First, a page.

J. Fox thinks before he acts. In 1967, when trustees chairman Judge Charles
Klein asked the entrepreneurial builder to bring his construction know-how
to a board trying to manage numerous building projects, Fox spent days
wandering the campus, talking to students.
“I was trying to learn what Temple was all about,” Fox recalled. “I
discovered that Temple was a place where young people from all backgrounds
could find a path for success. I felt that I could make a contribution and
receive satisfaction from serving, so I said yes.”
Did he realize that one “yes” would turn into 37 — and counting — years on
Temple’s board, including 16 as its chairman?
“I had no idea,” he said with a laugh.
Some describe Fox’s devotion to Temple as second only to Russell Conwell’s.
His service and philanthropy are reflected in The Fox School of Business and
Management, the Fox Center for Biomedical Physics, the Fox-Gittis Room of
the Liacouras Center, and his founding of Temple’s Myer and Rosaline
Feinstein Center for American Jewish History.
Before beginning his love affair with Temple, Fox took his diploma from
Philadelphia’s Central High School and enlisted in the Navy, which sent him
to Georgia Tech and to service in World War II and the Korean War. He
returned to Philadelphia and eventually started the Fox Companies, now a
major construction and real estate management firm that developed the
Wachovia Center, studios for the Comcast Sports Network, and Chesterbrook,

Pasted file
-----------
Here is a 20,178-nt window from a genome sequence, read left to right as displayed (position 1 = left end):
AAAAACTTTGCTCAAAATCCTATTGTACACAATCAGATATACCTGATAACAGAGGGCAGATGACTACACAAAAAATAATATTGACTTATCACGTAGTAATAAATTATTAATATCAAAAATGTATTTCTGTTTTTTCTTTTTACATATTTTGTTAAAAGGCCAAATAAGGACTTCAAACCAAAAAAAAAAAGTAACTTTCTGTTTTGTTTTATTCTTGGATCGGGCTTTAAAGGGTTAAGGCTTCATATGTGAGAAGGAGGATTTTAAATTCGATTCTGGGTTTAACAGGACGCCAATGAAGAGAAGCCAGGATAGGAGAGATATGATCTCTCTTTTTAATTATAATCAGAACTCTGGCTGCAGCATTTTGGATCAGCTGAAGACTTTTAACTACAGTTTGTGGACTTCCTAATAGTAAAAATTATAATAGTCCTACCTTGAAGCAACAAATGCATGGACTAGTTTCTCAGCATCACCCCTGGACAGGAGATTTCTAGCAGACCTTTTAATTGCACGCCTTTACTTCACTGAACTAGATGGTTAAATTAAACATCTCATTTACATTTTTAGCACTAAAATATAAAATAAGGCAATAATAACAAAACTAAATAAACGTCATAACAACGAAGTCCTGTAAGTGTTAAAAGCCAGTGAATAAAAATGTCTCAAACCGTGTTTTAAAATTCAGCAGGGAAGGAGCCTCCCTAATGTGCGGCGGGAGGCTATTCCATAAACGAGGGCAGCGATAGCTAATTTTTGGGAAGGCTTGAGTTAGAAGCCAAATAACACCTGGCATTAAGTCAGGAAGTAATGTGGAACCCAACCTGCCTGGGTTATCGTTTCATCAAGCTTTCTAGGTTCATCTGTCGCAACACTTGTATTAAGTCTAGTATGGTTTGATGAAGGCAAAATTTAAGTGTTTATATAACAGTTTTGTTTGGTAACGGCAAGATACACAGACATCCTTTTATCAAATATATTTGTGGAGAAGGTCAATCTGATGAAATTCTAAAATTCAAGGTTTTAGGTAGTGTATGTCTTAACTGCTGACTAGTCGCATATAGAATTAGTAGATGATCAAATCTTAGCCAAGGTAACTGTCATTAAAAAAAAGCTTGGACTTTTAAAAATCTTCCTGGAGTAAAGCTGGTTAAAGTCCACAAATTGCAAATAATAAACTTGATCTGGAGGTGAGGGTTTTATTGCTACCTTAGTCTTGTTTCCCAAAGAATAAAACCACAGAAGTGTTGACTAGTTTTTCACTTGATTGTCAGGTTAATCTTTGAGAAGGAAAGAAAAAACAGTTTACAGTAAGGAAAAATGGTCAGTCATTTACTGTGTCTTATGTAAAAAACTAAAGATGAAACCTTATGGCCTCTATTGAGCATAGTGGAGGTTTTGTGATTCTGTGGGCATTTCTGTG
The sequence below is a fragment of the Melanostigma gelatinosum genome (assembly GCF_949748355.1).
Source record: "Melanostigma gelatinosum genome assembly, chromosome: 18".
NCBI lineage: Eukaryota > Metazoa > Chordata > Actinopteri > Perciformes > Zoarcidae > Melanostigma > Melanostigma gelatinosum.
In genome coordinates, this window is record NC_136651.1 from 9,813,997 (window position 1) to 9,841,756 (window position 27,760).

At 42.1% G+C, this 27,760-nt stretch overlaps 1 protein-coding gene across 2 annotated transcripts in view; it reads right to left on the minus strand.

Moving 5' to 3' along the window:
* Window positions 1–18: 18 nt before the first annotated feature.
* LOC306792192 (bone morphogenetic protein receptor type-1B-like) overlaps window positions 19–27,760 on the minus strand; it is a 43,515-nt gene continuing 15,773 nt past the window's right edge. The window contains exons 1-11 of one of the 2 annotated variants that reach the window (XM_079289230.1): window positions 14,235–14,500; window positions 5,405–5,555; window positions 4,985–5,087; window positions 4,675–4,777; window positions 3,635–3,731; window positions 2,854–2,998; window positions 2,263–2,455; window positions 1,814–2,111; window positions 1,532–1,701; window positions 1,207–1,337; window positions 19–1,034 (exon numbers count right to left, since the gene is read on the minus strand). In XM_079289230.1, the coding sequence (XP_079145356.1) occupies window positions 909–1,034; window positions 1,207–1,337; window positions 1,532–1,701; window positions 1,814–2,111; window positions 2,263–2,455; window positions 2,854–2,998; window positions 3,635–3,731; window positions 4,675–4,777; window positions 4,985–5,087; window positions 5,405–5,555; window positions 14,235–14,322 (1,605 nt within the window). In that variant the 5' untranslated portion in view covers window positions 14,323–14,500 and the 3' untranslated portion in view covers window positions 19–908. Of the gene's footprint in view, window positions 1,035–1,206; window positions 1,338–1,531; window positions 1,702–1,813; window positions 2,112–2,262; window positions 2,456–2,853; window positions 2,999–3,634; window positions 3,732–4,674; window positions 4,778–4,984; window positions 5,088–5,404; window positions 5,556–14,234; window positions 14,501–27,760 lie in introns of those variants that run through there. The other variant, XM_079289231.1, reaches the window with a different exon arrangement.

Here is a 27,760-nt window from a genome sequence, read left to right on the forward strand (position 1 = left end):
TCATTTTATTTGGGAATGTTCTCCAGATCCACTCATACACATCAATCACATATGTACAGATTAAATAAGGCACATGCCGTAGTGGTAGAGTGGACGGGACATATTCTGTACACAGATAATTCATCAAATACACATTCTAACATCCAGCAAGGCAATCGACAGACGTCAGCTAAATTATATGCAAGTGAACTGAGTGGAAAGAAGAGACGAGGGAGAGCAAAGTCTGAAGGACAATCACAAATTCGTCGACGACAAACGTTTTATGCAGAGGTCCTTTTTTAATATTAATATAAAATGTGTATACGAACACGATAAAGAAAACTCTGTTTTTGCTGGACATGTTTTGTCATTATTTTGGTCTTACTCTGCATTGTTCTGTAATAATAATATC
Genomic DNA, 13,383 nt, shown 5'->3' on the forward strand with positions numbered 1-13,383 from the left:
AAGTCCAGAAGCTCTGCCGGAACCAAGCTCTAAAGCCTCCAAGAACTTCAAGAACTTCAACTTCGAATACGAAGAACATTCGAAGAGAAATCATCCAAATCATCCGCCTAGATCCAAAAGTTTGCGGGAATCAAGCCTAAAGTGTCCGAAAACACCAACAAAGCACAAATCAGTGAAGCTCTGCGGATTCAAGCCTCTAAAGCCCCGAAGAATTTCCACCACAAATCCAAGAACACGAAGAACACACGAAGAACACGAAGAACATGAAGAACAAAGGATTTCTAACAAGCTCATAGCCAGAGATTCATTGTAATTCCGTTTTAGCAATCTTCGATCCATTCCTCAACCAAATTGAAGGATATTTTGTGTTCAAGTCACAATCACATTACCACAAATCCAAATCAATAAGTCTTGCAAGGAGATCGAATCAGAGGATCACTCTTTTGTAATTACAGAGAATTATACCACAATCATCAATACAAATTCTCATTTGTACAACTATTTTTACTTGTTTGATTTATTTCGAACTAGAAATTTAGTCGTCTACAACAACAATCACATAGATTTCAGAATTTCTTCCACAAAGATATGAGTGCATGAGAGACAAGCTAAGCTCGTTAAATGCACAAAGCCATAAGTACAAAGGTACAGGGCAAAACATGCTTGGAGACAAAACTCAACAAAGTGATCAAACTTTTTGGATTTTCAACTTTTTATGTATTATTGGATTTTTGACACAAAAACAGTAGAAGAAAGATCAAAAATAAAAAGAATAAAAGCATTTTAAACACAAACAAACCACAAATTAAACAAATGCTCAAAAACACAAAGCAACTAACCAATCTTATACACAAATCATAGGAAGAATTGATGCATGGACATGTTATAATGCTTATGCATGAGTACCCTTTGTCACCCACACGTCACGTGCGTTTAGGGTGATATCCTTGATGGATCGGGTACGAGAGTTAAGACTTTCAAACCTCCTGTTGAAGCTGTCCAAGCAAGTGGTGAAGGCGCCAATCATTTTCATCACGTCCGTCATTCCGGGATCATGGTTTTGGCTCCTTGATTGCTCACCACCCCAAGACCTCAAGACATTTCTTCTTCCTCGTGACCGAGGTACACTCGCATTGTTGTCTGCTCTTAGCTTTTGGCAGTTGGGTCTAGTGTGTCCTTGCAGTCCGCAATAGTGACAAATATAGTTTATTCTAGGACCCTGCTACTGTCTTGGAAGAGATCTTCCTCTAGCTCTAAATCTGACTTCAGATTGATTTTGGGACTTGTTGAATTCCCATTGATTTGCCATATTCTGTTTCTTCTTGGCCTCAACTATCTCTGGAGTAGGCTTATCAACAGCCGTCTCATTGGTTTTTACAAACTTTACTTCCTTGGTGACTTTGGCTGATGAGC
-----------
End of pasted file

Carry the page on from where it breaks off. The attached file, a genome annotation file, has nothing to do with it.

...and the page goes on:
widely considered the most comprehensively planned residential community in
Fox’s tenure as chairman virtually coincided with the presidency of Peter J.
Concerned about enhancing Temple’s reputation, the two set out to convert
Temple from being “the best-kept secret in the region” to being recognized
for “its educational excellence and the bargain that it was.”
In one of the most ambitious and successful periods in University history,
Temple strengthened its academic programs, added campuses regionally and
globally, and built the Liacouras Center and new student housing. Just as
important, perhaps, were decisions to hang banners around the campus, to
provide lighting so powerful that one could “read a book outdoors at night”
and to reach new audiences by adding classical music to Temple’s public
radio station, WRTI.
“We undertook a 100-degree turn during those years in what Temple was and
what it meant to people,” Fox said. “Sometimes, people used to react:
‘Temple, who?’ Now, it’s ‘Temple, WOW!’”
His years on Temple’s board have been “an amazing ride,” said Fox, currently
chairman of the development committee. “I’ve enjoyed every minute of it, and
I am still enjoying it. It is wonderful to be able to get up every day and
say we’re going to move the ball a little bit and make something happen.”
- By Mark Eyerly
© 2004 Temple Times